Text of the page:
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Belo Monte Dam
This past April, a Brazilian federal court suspended construction of the Belo Monte Dam in the northern state of Pará. The suspension arose from concerns regarding the protection of the environment and the natural resources of the Amazon. Sanitation works in the city of Altamira must be completed before construction can resume.

Community and Forest Effects 

The dam, which was scheduled to be completed in 2019, would be one of the world’s largest hydropower plants. As of April 2017, 10 turbines are already running, with plans to build 24 in total. The budget for the entire project is 30 billion Reais, or $9.6 billion.

The construction of the Belo Monte dam is a complicated issue. Droughts in southern Brazil led to energy shortages, increasing pressure on the Brazilian government to push forward construction of the dam.

Additionally, the desire to reduce Carbon emissions is a top priority for Brazil. Yet the deforestation and destruction of local communities due to dam construction are also pressing concerns.

The Belo Monte dam complex partially blocks the Xingu River, one of the major Amazon tributaries. The blockage forced the construction of a new channel, which has inadvertently flooded thousands of acres of rain forest. It is reported that many low-lying islands have been submerged and deforestation is occurring as a result.

Hydroelectric Dam Disruption

The construction of the dam disrupted the natural flow of rivers through the rain forest. It also forced many of the local inhabitants, primarily river dwellers and fisherman, to abandon their current lifestyle and relocate to urban areas. The forced relocation and loss of current lifestyles and employments exacerbates the risk of falling into extreme poverty in an already poverty-stricken area.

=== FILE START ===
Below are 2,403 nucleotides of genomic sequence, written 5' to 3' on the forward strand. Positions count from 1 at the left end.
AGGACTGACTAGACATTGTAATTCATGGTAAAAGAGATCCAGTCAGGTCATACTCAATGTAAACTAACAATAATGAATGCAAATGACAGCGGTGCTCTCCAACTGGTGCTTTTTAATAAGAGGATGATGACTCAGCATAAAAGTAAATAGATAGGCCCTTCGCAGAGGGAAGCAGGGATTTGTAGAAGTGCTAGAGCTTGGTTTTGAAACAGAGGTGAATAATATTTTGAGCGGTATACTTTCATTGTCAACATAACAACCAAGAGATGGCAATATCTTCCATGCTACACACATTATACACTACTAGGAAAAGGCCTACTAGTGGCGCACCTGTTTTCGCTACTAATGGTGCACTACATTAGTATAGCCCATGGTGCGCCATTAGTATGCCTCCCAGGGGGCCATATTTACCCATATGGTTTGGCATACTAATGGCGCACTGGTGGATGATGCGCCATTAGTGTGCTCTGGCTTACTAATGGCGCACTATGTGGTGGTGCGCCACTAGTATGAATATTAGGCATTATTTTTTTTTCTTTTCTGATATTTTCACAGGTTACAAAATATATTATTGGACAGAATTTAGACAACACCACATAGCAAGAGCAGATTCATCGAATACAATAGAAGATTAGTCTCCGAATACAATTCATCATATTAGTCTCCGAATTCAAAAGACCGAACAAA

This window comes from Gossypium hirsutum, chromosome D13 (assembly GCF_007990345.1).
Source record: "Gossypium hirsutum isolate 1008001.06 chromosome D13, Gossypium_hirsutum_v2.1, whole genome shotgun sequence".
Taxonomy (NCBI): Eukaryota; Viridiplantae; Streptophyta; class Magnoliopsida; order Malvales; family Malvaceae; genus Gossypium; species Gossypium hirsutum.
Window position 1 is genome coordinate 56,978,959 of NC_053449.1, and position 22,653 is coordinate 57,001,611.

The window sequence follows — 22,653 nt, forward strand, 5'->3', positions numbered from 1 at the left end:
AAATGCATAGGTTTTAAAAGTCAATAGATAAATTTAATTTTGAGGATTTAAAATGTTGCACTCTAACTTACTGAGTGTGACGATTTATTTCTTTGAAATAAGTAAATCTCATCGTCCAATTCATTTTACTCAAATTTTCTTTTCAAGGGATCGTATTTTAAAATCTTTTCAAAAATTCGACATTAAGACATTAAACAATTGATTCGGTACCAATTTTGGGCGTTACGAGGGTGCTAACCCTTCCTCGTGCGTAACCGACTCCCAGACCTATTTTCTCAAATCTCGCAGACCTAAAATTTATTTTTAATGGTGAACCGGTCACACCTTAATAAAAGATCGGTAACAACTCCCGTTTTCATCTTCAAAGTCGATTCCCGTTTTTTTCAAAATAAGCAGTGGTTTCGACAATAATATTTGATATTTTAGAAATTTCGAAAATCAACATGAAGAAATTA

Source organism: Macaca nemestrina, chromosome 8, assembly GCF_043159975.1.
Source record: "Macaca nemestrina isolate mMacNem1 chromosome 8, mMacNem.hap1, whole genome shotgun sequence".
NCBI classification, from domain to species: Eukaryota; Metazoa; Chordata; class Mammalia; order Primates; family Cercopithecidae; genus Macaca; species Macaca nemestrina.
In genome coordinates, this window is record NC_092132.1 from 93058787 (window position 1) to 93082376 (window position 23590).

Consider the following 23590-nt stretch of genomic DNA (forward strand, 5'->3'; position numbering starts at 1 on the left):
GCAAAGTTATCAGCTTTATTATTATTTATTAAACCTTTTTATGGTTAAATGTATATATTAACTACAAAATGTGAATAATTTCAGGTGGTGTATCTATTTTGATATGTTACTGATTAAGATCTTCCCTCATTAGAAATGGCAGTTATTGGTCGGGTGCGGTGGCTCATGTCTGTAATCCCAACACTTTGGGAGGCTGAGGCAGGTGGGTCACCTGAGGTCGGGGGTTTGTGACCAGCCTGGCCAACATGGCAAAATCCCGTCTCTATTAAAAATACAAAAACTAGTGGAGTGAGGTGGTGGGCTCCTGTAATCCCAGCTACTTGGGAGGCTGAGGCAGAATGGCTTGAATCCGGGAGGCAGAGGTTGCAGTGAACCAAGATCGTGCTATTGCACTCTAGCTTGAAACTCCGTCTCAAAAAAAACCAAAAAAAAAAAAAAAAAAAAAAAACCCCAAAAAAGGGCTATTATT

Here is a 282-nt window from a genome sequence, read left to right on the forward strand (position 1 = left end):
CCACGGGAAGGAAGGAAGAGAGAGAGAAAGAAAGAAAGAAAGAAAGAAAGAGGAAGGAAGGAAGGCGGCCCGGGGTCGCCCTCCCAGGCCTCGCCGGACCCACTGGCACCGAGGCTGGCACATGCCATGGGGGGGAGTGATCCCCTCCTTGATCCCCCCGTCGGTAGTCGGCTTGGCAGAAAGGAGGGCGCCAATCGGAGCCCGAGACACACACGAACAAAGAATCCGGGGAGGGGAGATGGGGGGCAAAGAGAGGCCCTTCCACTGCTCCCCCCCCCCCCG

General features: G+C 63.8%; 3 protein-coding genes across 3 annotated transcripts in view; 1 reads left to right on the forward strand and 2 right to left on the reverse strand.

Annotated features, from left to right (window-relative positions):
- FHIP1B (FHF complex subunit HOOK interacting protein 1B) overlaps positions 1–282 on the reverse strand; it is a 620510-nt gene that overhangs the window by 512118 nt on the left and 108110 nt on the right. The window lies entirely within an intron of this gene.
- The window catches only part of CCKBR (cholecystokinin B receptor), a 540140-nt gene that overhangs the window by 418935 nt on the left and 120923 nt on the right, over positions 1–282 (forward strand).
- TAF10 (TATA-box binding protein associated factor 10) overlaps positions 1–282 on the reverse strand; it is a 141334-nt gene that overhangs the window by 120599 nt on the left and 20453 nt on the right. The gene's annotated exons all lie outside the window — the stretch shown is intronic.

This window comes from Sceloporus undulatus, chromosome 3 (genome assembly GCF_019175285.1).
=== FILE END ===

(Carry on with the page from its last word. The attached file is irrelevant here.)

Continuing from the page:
There is a loss of water supply and fishing stocks in several regions of construction as well as the lack of social support and economic compensation provided for local communities, many of which have indigenous populations. This is a major catalyst for lawsuits filed by the national Indian protection agency (Funai) and the Inter-American Commission on Human Rights.

Hydroelectric dams, while currently favored not only in Brazil but throughout South America, are just one of several solutions for cleaner energy. Energy options powered by the sun or wind are also potential choices that could provide clean energy and reduce carbon emissions without contributing to deforestation.

As plans for the Belo Monte dam are reworked to better address certain environmental concerns, alternative forms of energy should also be considered as a way to reduce damage caused by hydroelectric dams.

Nicole Toomey
Photo: Flickr

Ikea_SerbiaA new e-permit system in Serbia, created with the help of USAID, has shortened the process for obtaining a construction permit from 240 to 28 days. It cut out the 50-plus interactions between the investor and the government. One can register for an e-permit through the Business Register’s Agency website, the Minister of Construction website, or other government websites.